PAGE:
Careful measurement is aimed at ascertaining the extent or quantity of one particular attribute of something. In practice, this ideal of unidimensional measurement is never achieved. It proves impossible to isolate entirely one attribute from another, e.g., length of steel rods and temperature, or time and very high velocities. In the social sciences, measurement of unintentional combinations of attributes is frequently encountered. This can mislead the unwary into supposing that two different things are the same.
Figure 1 illustrates a situation in which Measure 1 is intended to quantify one attribute and Measure 2 another. Henry& Alred (1996) encountered similar situations during their investigation of Depression and Anxiety. Measure 1 was intended to measure anxiety, but included some depression-sensitive items. Measure 2 was intended to measure depression, but included some anxiety-influenced items. Thus Measure 1 covaried with Measure 2 because both quantify combinations of the two attributes. Usually combinations of two different attributes are noticed because item misfit statistics can classify the items according to their predominant attribute. Also, calibrating the items with samples with different proportions of the two attributes causes obvious shifts in the calibrations.
Suppose, however, that the two attributes have been clearly defined and each measure quantifies only its intended attribute. What if unidimensionality has been achieved, and yet the now clearly unidimensional measures still covary? Can this happen? Unidimensionality does not mean "one dimension totally unlike any other". Rather, unidimensionality means one dimension comprising more or less of the same one quality, however it is defined. This quality may be closely related to other qualities. Height and weight are usually considered distinct qualities, and measured as such, but tall adults are generally heavier than short adults, so that measures of height and weight will covary. Thus measures may covary because the underlying qualities being measured overlap.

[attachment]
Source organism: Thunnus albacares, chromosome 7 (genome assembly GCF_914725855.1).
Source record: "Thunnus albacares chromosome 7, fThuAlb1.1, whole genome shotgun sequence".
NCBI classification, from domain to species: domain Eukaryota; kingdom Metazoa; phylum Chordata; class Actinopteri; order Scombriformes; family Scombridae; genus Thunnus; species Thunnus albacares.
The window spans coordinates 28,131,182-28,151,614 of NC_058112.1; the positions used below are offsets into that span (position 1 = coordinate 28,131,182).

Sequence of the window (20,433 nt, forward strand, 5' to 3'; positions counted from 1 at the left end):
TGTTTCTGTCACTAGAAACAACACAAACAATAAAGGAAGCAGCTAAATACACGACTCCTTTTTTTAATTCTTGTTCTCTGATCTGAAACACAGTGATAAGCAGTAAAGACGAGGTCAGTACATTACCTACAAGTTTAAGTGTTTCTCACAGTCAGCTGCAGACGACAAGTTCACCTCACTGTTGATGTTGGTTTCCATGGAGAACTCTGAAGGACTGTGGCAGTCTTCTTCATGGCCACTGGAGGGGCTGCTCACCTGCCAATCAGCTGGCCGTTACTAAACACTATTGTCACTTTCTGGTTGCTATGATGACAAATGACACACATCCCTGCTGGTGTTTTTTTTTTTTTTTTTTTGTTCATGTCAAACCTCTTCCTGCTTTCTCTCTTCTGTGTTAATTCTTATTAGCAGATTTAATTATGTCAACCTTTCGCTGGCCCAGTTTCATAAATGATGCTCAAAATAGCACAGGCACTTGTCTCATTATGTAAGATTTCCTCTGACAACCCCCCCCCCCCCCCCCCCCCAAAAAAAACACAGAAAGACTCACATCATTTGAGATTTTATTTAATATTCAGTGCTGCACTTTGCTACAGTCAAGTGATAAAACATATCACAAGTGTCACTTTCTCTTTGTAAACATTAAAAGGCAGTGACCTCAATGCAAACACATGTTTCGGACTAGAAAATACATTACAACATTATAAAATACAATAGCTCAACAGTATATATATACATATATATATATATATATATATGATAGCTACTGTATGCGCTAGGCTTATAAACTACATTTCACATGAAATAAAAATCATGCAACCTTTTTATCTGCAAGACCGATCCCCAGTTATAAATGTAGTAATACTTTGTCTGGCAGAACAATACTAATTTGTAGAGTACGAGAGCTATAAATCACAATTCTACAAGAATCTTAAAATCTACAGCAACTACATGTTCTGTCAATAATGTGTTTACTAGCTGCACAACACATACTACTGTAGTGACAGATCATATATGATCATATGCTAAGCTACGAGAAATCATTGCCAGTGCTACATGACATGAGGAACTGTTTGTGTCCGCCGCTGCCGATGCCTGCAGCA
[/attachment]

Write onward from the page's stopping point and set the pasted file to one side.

Look again at depression and anxiety. These are commonly observed to occur together and may well be manifestations of some more basic psychological state. Their relationship may be that depicted in Figure 2. Measure A focuses sharply on Anxiety, and Measure D focuses sharply on Depression. Both measures are unidimensional, but because the circumstances causing manifestation of the two attributes overlap, the measures covary.
When measures are discovered to covary across attributes, the test developer faces the challenge of constructing items that probe the desired attribute at a more demanding level than its companion attribute. For arithmetic word problems, the arithmetic task must be markedly more demanding than the reading comprehension task. But this requires care. Give arithmetic word problems written in English to a French speaker, and the test no longer measures arithmetic, but rather ESL proficiency.
Based on Henry D. & Alred K. (1996) Measuring Depression in Children with Achenbach's Checklist. MOMS, December 1996.
Diagnosing Measure Covariance. Henry D., Alred K. Rasch Measurement Transactions, 1997, 11:1 p. 556
|Rasch Measurement Transactions (free, online)||Rasch Measurement research papers (free, online)||Probabilistic Models for Some Intelligence and Attainment Tests, Georg Rasch||Applying the Rasch Model 3rd. Ed., Bond & Fox||Best Test Design, Wright & Stone|
|Rating Scale Analysis, Wright & Masters||Introduction to Rasch Measurement, E. Smith & R. Smith||Introduction to Many-Facet Rasch Measurement, Thomas Eckes||Invariant Measurement: Using Rasch Models in the Social, Behavioral, and Health Sciences, George Engelhard, Jr.||Statistical Analyses for Language Testers, Rita Green|
|Rasch Models: Foundations, Recent Developments, and Applications, Fischer & Molenaar||Journal of Applied Measurement||Rasch models for measurement, David Andrich||Constructing Measures, Mark Wilson||Rasch Analysis in the Human Sciences, Boone, Stave, Yale|
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